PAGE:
Herrera has made several major decisions over the past few weeks in hopes to change the path of El Tri (Getty)

 

Ever since the U17 defeated Italy, the media has been having a field day with comparing the youth to the senior sides. The cartoons flooded social media with jokes about the youth success and the recent slump by the senior side. While it is true that the senior side could take a note or two from the passion of the youngsters, the comparisons, however, are significantly flawed.

As of now, the senior side has reached a major low, and in one week will play New Zealand for a World Cup ticket. But the slump didn’t happen overnight. The senior side had been suffering since the start of the year. Lower tier opposition in the third round of qualification masked this aspect and it was exposed ever since the Jamaica game in Azteca. However, the comparisons are not needed between the teams. The senior side is going to a transition as we speak. The struggles are coming from a result of a shifting of generations, which can hurt any national team.

The U17 deserves all the credit they have accumulated. Their major turn around since the first loss to Nigeria is astounding. Yet, when you look at the senior side, it isn’t black and white. When you have a federation that fails to make changes and then makes changes too rapidly, you get a fiasco. The failure to incorporate several younger players has been felt throughout the Chepo reign, which is where this all began. You can see it with the inclusion of Carlos Peña. He had a few opportunities, but he was cut short anytime he made a mistake which was a result of a growing pain. Now, he has caught a rhythm and has won over the heart of the fans. This too can be seen with Hector Herrera. A guy with a ton of talent who was thrown into games, while Mexico was losing, and expected to be a difference maker.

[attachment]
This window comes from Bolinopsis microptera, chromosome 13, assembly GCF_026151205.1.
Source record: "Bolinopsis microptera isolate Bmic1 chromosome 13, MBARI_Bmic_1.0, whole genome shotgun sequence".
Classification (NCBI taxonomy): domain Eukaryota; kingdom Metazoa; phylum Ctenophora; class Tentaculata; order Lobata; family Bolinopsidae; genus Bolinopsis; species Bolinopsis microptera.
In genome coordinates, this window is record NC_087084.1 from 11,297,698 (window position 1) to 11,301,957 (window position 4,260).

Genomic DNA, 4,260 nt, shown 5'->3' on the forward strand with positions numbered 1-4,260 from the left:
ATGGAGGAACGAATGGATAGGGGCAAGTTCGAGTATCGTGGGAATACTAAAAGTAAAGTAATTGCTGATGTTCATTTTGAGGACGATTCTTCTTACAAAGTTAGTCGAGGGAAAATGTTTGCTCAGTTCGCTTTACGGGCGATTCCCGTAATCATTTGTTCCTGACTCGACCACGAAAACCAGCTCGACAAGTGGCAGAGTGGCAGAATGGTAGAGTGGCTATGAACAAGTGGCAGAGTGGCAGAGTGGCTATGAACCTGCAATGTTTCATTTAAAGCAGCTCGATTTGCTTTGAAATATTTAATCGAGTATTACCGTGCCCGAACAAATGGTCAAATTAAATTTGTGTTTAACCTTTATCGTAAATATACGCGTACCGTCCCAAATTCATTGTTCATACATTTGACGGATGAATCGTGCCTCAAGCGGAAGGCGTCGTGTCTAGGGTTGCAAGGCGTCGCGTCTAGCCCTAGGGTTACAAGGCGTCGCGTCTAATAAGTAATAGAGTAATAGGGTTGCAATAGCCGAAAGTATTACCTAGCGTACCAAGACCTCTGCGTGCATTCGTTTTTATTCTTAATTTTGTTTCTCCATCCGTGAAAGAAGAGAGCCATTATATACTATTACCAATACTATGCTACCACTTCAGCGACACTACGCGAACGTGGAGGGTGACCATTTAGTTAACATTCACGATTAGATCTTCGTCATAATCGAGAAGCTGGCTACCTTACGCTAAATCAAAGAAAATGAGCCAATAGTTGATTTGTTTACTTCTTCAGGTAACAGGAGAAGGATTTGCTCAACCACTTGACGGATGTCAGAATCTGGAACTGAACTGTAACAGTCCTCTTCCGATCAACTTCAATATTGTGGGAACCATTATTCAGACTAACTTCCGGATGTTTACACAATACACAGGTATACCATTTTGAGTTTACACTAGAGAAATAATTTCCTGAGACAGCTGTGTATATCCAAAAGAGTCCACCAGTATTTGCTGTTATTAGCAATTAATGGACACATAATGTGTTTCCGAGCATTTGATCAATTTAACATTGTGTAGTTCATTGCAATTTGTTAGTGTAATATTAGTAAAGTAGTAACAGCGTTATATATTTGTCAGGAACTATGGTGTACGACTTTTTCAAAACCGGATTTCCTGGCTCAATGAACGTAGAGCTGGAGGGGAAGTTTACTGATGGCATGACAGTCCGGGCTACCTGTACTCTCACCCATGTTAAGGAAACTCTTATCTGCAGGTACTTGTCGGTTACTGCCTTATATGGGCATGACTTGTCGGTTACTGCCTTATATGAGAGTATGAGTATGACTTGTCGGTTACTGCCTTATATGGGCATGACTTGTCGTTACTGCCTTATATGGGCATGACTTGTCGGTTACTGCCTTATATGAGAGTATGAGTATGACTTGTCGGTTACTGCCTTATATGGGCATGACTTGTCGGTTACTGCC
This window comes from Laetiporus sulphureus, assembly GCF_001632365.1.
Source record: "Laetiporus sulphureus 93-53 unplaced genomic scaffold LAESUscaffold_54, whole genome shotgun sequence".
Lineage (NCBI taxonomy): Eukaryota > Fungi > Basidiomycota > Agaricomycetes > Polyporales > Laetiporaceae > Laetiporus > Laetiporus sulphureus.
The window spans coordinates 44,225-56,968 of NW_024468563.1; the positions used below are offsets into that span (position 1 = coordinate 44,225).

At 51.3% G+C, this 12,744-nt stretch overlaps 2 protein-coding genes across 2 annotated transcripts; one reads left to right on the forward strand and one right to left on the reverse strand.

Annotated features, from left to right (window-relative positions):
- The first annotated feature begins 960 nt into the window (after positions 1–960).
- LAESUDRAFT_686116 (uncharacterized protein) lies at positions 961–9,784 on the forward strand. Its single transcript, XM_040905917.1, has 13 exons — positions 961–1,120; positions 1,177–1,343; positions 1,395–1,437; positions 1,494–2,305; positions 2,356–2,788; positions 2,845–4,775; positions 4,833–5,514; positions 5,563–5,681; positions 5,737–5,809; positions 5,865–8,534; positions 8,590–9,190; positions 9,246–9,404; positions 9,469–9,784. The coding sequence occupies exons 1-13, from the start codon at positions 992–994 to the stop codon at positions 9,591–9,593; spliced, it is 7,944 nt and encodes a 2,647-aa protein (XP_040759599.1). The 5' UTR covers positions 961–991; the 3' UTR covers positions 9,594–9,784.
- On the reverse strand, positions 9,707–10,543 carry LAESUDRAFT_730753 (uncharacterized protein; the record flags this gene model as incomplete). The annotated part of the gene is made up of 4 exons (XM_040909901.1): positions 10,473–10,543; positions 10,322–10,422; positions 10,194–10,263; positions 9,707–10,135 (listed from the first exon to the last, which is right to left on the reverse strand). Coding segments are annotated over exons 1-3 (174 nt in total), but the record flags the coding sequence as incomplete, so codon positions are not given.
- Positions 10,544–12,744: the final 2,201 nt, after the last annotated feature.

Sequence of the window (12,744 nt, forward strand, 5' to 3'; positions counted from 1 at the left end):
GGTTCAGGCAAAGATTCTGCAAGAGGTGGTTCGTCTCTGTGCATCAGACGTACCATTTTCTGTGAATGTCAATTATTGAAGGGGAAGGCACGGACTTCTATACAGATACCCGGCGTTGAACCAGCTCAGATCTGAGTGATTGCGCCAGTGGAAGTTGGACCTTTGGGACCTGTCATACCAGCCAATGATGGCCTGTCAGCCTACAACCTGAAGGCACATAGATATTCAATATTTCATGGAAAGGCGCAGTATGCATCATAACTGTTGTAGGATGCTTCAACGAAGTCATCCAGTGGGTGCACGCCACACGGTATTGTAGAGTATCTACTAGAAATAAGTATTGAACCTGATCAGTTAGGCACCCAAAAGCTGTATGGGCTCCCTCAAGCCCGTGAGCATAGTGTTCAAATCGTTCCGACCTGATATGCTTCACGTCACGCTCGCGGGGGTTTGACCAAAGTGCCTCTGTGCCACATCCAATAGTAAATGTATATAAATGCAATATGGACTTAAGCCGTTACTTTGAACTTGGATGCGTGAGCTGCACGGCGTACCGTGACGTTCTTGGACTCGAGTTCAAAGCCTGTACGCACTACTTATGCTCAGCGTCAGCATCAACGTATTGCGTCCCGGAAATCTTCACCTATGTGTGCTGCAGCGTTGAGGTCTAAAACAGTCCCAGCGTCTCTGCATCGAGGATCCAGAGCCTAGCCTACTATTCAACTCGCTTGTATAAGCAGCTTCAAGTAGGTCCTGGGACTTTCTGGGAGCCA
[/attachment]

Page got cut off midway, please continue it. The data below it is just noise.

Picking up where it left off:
Now that Piojo has taken over, his controversial decisions have some fans scratching their heads. But if you look closely, he may be preparing Mexico for future success. He has made call-ups of very young, un-tested players, while mixing in a few veterans who are in form. He is experimenting and at the same time adding depth to Mexico, in hopes that it qualifies for Brazil 2014. Moreover, now that Winston Reid (New Zealand’s Captain) will be missing the playoff against Mexico, that hope looks to be even more validated.

When Mexico fixes its slump, the comparisons will be gone. No one was comparing the 2011 senior side to the 2011 U17, simply because there was no need. So comparing the teams now, while one is going through a generation shift and the other is part of a strategic structure…is flawed.

Quick El Tri Headlines: November 6, 2013

Marco Granados put in the third goal for Mexico to secure a spot into the final (Photo: AP)

 

  • Hugo Ayala has been called to replace Hiram Mier. Mier has a knee injury and will be out of action for 5-7 months.
  • Jonathan dos Santos has started path to recovery after injuring knee. He too will be out 5-7 months.